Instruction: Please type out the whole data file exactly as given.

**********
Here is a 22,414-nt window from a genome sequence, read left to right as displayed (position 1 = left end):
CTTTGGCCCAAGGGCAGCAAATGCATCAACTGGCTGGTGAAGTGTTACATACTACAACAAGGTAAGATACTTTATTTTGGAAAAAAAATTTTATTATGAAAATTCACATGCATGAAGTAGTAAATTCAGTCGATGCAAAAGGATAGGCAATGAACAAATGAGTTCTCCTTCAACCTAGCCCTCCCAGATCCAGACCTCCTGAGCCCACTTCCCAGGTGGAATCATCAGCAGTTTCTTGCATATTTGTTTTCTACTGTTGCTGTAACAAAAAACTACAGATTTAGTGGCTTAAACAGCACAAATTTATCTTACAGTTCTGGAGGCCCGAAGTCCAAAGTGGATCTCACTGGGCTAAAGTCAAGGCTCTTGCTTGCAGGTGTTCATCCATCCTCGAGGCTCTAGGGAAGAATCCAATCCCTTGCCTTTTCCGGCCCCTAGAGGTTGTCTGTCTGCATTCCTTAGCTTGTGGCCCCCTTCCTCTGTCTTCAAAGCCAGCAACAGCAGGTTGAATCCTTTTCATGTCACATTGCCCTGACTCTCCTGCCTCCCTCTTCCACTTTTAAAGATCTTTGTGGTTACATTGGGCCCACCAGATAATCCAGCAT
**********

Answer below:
Here is a 22,414-nt window from a genome sequence, read left to right as displayed (position 1 = left end):
CTTTGGCCCAAGGGCAGCAAATGCATCAACTGGCTGGTGAAGTGTTACATACTACAACAAGGTAAGATACTTTATTTTGGAAAAAAAATTTTATTATGAAAATTCACATGCATGAAGTAGTAAATTCAGTCGATGCAAAAGGATAGGCAATGAACAAATGAGTTCTCCTTCAACCTAGCCCTCCCAGATCCAGACCTCCTGAGCCCACTTCCCAGGTGGAATCATCAGCAGTTTCTTGCATATTTGTTTTCTACTGTTGCTGTAACAAAAAACTACAGATTTAGTGGCTTAAACAGCACAAATTTATCTTACAGTTCTGGAGGCCCGAAGTCCAAAGTGGATCTCACTGGGCTAAAGTCAAGGCTCTTGCTTGCAGGTGTTCATCCATCCTCGAGGCTCTAGGGAAGAATCCAATCCCTTGCCTTTTCCGGCCCCTAGAGGTTGTCTGTCTGCATTCCTTAGCTTGTGGCCCCCTTCCTCTGTCTTCAAAGCCAGCAACAGCAGGTTGAATCCTTTTCATGTCACATTGCCCTGACTCTCCTGCCTCCCTCTTCCACTTTTAAAGATCTTTGTGGTTACATTGGGCCCACCAGATAATCCAGCAT